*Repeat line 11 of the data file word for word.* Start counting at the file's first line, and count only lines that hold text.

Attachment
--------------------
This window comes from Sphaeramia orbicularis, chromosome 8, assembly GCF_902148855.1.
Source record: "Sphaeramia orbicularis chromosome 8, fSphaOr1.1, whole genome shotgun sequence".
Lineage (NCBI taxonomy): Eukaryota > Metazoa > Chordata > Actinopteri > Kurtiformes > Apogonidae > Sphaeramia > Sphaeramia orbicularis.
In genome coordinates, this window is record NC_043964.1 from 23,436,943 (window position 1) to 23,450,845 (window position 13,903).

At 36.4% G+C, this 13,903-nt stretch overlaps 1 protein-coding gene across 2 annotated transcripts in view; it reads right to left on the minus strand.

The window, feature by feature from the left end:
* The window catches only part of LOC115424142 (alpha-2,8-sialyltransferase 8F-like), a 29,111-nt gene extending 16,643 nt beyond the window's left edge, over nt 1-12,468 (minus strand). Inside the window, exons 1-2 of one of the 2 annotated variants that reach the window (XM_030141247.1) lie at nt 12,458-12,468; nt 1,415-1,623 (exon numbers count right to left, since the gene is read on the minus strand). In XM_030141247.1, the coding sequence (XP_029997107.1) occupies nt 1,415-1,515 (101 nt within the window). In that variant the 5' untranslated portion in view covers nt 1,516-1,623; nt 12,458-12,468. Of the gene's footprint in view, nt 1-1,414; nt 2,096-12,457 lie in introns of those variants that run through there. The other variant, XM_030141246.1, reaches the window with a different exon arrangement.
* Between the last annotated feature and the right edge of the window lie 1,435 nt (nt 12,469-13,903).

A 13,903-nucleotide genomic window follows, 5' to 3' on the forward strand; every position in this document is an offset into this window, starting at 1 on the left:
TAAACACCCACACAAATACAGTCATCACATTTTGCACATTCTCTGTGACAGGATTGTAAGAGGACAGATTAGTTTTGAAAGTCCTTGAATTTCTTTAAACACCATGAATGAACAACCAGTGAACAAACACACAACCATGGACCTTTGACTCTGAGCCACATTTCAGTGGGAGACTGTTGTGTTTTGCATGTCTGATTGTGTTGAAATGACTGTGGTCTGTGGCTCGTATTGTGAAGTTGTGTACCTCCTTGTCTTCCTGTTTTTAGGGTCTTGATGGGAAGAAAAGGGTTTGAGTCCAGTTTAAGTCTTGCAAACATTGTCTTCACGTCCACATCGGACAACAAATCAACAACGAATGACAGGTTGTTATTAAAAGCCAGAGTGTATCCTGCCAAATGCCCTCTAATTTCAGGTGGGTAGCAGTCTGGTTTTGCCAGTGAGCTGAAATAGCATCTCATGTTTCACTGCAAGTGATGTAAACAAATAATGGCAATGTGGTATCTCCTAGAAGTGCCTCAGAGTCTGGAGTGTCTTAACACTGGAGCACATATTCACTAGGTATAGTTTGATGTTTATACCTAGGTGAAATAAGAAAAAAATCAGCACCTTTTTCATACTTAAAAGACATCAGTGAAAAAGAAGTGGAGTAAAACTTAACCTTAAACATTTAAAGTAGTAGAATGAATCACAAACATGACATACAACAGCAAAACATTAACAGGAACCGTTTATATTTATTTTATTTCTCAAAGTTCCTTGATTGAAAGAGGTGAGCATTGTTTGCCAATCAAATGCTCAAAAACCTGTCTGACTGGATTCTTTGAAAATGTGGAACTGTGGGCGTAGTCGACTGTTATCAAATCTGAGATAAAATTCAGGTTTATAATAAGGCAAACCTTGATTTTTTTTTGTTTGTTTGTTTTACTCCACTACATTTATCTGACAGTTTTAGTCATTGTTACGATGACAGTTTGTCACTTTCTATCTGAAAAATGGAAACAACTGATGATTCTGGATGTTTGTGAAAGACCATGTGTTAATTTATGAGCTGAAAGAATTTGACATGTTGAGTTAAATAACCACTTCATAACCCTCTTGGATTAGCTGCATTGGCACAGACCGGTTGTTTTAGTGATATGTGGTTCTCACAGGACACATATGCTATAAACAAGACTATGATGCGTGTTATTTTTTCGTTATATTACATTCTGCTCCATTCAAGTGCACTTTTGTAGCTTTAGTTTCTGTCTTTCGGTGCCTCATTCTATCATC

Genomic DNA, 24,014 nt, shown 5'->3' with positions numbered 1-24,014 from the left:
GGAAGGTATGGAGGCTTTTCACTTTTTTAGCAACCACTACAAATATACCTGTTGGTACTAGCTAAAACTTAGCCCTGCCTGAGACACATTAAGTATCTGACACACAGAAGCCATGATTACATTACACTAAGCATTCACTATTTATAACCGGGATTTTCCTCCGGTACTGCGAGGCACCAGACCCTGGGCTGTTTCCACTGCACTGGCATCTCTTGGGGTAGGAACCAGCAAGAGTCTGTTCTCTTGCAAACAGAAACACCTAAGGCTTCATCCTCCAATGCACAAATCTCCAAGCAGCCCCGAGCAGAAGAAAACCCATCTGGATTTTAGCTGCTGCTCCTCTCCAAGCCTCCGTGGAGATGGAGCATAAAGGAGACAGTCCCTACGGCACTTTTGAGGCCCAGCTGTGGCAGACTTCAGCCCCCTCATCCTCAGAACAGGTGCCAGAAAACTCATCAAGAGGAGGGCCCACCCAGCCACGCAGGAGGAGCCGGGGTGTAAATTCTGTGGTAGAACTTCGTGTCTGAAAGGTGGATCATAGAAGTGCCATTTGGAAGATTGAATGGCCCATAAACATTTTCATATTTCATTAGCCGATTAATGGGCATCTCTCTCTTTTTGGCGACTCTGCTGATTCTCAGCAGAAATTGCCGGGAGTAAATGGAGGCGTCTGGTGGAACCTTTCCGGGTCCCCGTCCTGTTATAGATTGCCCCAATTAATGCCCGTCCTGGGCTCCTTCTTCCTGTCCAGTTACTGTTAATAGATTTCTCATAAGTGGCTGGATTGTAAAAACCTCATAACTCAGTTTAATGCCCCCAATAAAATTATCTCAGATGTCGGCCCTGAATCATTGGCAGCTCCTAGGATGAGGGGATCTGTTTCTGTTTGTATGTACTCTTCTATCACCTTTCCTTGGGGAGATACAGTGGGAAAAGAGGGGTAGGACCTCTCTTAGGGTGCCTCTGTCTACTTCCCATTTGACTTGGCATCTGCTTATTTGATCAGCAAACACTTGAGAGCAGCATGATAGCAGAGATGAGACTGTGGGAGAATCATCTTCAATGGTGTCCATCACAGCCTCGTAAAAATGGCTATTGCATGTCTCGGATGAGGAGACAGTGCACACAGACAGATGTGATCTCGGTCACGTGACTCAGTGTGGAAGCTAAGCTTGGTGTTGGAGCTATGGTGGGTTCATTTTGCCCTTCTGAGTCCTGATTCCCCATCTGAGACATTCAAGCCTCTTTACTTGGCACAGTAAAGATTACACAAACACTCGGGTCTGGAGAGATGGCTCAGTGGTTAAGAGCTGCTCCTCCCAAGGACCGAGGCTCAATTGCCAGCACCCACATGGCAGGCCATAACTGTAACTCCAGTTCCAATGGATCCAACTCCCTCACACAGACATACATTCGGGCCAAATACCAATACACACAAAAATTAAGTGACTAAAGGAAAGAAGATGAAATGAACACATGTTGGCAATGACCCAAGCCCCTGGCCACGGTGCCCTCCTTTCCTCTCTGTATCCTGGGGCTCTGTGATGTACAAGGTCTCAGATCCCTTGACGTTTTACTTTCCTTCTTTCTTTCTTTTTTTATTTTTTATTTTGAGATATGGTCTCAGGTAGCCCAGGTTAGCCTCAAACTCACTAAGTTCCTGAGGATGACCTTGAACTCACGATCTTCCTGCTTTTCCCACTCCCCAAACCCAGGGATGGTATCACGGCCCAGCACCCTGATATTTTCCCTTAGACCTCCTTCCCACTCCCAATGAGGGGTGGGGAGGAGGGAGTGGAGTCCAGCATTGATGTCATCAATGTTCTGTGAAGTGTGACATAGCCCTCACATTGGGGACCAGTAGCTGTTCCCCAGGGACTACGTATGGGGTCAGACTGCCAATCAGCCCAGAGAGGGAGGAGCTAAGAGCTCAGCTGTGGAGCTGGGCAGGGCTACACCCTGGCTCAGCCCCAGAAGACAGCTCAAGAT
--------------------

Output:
Genomic DNA, 24,014 nt, shown 5'->3' with positions numbered 1-24,014 from the left: